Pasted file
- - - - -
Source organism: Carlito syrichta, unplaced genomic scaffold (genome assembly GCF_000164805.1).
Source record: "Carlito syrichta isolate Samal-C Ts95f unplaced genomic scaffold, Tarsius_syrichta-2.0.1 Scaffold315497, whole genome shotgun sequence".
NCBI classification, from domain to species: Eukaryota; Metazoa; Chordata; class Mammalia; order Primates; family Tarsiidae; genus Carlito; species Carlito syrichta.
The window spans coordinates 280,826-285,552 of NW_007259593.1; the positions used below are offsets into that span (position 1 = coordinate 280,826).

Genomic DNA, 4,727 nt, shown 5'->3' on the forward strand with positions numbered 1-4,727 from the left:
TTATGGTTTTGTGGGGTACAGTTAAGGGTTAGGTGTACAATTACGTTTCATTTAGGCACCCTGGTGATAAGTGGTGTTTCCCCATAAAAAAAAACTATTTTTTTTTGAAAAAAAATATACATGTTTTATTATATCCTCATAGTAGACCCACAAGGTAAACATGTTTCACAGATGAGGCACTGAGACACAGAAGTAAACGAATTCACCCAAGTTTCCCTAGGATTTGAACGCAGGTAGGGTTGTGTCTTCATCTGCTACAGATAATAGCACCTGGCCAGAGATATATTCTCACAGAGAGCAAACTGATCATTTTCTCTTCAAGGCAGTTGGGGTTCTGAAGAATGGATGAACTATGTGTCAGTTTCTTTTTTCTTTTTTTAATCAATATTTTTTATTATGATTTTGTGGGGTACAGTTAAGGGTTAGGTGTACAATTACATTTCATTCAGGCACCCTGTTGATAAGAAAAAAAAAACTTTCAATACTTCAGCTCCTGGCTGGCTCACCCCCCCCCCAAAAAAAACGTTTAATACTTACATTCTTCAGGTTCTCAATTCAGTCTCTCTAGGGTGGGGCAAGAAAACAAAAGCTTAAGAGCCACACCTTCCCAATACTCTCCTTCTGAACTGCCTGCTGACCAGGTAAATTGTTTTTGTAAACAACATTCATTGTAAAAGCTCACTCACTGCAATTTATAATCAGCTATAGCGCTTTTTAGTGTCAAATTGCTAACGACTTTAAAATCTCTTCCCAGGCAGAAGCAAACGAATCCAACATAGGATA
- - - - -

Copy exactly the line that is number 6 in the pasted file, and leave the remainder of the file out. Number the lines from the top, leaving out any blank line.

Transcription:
TTATGGTTTTGTGGGGTACAGTTAAGGGTTAGGTGTACAATTACGTTTCATTTAGGCACCCTGGTGATAAGTGGTGTTTCCCCATAAAAAAAAACTATTTTTTTTTGAAAAAAAATATACATGTTTTATTATATCCTCATAGTAGACCCACAAGGTAAACATGTTTCACAGATGAGGCACTGAGACACAGAAGTAAACGAATTCACCCAAGTTTCCCTAGGATTTGAACGCAGGTAGGGTTGTGTCTTCATCTGCTACAGATAATAGCACCTGGCCAGAGATATATTCTCACAGAGAGCAAACTGATCATTTTCTCTTCAAGGCAGTTGGGGTTCTGAAGAATGGATGAACTATGTGTCAGTTTCTTTTTTCTTTTTTTAATCAATATTTTTTATTATGATTTTGTGGGGTACAGTTAAGGGTTAGGTGTACAATTACATTTCATTCAGGCACCCTGTTGATAAGAAAAAAAAAACTTTCAATACTTCAGCTCCTGGCTGGCTCACCCCCCCCCCAAAAAAAACGTTTAATACTTACATTCTTCAGGTTCTCAATTCAGTCTCTCTAGGGTGGGGCAAGAAAACAAAAGCTTAAGAGCCACACCTTCCCAATACTCTCCTTCTGAACTGCCTGCTGACCAGGTAAATTGTTTTTGTAAACAACATTCATTGTAAAAGCTCACTCACTGCAATTTATAATCAGCTATAGCGCTTTTTAGTGTCAAATTGCTAACGACTTTAAAATCTCTTCCCAGGCAGAAGCAAACGAATCCAACATAGGATA